Sorry if flying to California will take five hours of your precious times. Would you like it more if you were a 17th century pioneer struggling through a six-month road trip that had a fifty–fifty survival chance? So stop the whining, complaining and negative feelings, and praise your fortunes, the skies or God for your good luck and your blessings. Just remember to pack your suitcase yourself, making sure all your liquids are under 100ml and stashed in a clear Ziploc bag, and come fly with me.

Jihad (Jim) Zaiter is a fashion-marketing entrepreneur based in Toronto and one of the founders of the Los Angeles based MNM Couture label. Jim's other passion is writing poetry, short stories, sarcastic essays, and stand-up comedy. Jim's background as an international citizen and world traveler, as well as his fluency in three languages, enables him to observe, catch and report on the stranger parts of our world.

See Brian Henry's schedule here, including writing workshops and creative writing courses in Toronto, Mississauga, Brampton, Georgetown, Oakville, Burlington, Hamilton, Kitchener, Orangeville, Barrie, Woodstock, London, Gravenhurst, Sudbury, Muskoka, Peel, Halton, the GTA, Ontario and beyond.


  1. Moustapha El-AmineJuly 24, 2011 at 4:52 PM

    Great assay Jim or Jihad as I always knew you :)
    It's amazing how we're indifferent to this name until we come to the West and realize that it has a negative connotation to it. At least four people in my family are called Jihad, one of them is my uncle! After reading your article I realized why he refuses to come to the US...he must have heard awful stories from other Jihads :) I'll let him read yours...he'll enjoy it and maybe that will intice him to travel to the US.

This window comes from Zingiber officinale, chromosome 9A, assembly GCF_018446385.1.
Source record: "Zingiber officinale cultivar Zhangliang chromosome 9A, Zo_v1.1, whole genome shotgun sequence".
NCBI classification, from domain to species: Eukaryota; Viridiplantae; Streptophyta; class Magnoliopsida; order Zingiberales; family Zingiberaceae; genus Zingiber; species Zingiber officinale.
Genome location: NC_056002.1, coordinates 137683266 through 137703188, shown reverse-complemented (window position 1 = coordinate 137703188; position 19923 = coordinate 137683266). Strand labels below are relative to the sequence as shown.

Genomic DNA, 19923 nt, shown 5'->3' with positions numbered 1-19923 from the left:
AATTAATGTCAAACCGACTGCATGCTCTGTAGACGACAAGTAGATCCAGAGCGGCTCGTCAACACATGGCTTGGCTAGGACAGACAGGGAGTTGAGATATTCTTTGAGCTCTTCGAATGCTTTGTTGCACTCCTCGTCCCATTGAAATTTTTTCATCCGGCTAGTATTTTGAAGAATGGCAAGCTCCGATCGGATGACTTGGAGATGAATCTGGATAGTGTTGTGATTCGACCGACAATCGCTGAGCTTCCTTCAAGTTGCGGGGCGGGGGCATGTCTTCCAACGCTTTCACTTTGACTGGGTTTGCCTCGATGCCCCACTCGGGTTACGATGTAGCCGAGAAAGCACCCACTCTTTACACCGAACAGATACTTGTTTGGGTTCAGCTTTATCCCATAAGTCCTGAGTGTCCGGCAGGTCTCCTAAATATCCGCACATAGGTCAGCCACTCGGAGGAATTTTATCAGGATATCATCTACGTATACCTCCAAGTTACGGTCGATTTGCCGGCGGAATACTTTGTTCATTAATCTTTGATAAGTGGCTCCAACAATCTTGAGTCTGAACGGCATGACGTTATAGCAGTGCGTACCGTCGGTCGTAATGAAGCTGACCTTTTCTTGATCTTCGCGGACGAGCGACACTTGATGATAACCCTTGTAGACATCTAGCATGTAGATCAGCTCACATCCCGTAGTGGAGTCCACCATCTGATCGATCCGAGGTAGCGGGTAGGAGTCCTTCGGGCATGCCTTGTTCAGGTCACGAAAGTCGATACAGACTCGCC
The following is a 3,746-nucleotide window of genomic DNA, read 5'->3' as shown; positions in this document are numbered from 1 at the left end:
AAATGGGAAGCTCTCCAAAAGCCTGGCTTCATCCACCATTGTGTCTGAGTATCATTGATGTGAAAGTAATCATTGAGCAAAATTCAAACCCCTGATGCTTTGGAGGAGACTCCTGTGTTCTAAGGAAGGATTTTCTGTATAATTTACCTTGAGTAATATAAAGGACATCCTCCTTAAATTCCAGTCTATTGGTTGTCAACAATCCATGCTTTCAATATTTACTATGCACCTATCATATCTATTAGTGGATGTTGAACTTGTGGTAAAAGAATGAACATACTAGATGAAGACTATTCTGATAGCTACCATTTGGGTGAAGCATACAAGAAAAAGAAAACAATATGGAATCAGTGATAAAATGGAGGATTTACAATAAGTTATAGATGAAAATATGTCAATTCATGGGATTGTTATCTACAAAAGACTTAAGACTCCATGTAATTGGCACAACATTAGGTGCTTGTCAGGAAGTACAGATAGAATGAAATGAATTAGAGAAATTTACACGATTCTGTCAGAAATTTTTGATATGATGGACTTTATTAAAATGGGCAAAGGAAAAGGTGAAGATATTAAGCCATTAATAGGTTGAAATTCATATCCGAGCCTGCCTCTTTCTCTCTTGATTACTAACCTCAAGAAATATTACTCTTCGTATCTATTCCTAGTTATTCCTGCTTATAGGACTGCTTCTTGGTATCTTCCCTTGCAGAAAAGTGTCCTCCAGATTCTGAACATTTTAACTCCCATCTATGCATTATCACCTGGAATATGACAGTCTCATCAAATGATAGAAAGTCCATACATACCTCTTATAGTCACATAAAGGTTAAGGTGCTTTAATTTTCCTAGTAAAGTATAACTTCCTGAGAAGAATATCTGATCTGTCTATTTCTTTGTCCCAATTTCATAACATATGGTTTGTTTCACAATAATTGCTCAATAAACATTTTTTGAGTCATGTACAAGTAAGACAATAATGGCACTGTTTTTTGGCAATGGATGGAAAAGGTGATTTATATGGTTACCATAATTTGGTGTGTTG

Moustapha E-A

  2. Way to go Jim....excellent article. Nikki

  3. Love it, could not skip a word, enjoyed every bit of it, lived each part of it as if I was traveling.

  4. Love it!

    Very well written and I'm glad you haven't given up flying. This world's too beautiful to let the crazies deny us our right to experience it.

  5. Well done Jihad. I truly enjoyed reading this piece. Good luck and the best of wishes for future installments. As you are aware, I myself worked for years in the flying business and immensely enjoyed being on airplanes and going places. And however little I travel these days, I will forever remain in love with flying. It is sad though, that pricks such as those you routinely come across on your journeys to the south, remain ignorant and oblivious to the rest of the planet. Ultimately, time will show them the error of their ways. Perhaps!

    What you need to do now is start your own blog.
    Perhaps, you have one in the making. Either way I am certain you will outdo many on the blogosphere.

    On a different note, the lady in the blue uniform is hot. I will certainly go flying with her.

    Stay good. :-)

  6. Its a very good article !The pulse of all travel !

    My friend , guide , philosopher , Jihad (Jim)Zaiter.
    This is straight from the horses mouth.I relate to the anxieties and the situations but have been fortunate most times when I went down South of the border , hope and pray none of my three names ,MOHAMMAD HASAN KHAN get randomly picked for questioning.
    I have a Canadian born , white , christian a 65 year old retired friend, who said he keeps his 'BIBLE' on his dash board while crossing the border - Just to get away from the Paranoia ..........

  7. Jihad...JIHad...JIHAD...then I get arrested after yelling your name at the airport...I'd rather fly with Jim & not Jihad...;-P. Great article. I enjoyed reading it.

    A similar situation Way back before 911, in 1986 (if I recall correctly) I was thouroughly questioned at Miami by a one Jack Ellman. (yes I still remember the officer's name) during his 'interrogation' & repetitive questioning I was really fed up & expressed my desire to be sent back to my original point of departure (London) where he finally granted me permission of entry but made me miss my flight to crime was that I held a lebanese passport.